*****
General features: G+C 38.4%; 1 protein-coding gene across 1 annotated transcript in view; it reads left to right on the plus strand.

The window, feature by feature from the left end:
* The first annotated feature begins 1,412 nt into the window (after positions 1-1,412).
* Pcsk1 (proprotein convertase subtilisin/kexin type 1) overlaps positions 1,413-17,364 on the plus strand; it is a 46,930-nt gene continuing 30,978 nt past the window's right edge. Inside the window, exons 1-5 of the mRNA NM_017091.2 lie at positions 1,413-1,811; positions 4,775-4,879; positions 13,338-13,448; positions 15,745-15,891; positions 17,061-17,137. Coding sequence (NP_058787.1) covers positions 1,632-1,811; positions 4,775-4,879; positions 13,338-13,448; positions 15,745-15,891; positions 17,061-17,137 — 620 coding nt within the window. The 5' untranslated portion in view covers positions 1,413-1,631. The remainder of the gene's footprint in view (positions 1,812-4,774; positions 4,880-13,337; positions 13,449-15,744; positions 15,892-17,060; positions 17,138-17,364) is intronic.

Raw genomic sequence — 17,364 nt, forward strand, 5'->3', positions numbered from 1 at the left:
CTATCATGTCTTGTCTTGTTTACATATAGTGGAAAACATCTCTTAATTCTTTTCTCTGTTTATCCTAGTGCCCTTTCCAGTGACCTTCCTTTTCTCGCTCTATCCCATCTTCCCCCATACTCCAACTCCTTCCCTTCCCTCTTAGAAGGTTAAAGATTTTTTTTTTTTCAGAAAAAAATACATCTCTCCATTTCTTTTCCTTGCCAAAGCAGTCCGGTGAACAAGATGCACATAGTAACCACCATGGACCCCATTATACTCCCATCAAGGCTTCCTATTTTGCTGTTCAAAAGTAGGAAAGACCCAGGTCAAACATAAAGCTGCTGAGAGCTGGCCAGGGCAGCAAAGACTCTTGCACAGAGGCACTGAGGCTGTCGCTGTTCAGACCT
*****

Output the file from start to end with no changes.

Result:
General features: G+C 38.4%; 1 protein-coding gene across 1 annotated transcript in view; it reads left to right on the plus strand.

The window, feature by feature from the left end:
* The first annotated feature begins 1,412 nt into the window (after positions 1-1,412).
* Pcsk1 (proprotein convertase subtilisin/kexin type 1) overlaps positions 1,413-17,364 on the plus strand; it is a 46,930-nt gene continuing 30,978 nt past the window's right edge. Inside the window, exons 1-5 of the mRNA NM_017091.2 lie at positions 1,413-1,811; positions 4,775-4,879; positions 13,338-13,448; positions 15,745-15,891; positions 17,061-17,137. Coding sequence (NP_058787.1) covers positions 1,632-1,811; positions 4,775-4,879; positions 13,338-13,448; positions 15,745-15,891; positions 17,061-17,137 — 620 coding nt within the window. The 5' untranslated portion in view covers positions 1,413-1,631. The remainder of the gene's footprint in view (positions 1,812-4,774; positions 4,880-13,337; positions 13,449-15,744; positions 15,892-17,060; positions 17,138-17,364) is intronic.

Raw genomic sequence — 17,364 nt, forward strand, 5'->3', positions numbered from 1 at the left:
CTATCATGTCTTGTCTTGTTTACATATAGTGGAAAACATCTCTTAATTCTTTTCTCTGTTTATCCTAGTGCCCTTTCCAGTGACCTTCCTTTTCTCGCTCTATCCCATCTTCCCCCATACTCCAACTCCTTCCCTTCCCTCTTAGAAGGTTAAAGATTTTTTTTTTTTCAGAAAAAAATACATCTCTCCATTTCTTTTCCTTGCCAAAGCAGTCCGGTGAACAAGATGCACATAGTAACCACCATGGACCCCATTATACTCCCATCAAGGCTTCCTATTTTGCTGTTCAAAAGTAGGAAAGACCCAGGTCAAACATAAAGCTGCTGAGAGCTGGCCAGGGCAGCAAAGACTCTTGCACAGAGGCACTGAGGCTGTCGCTGTTCAGACCT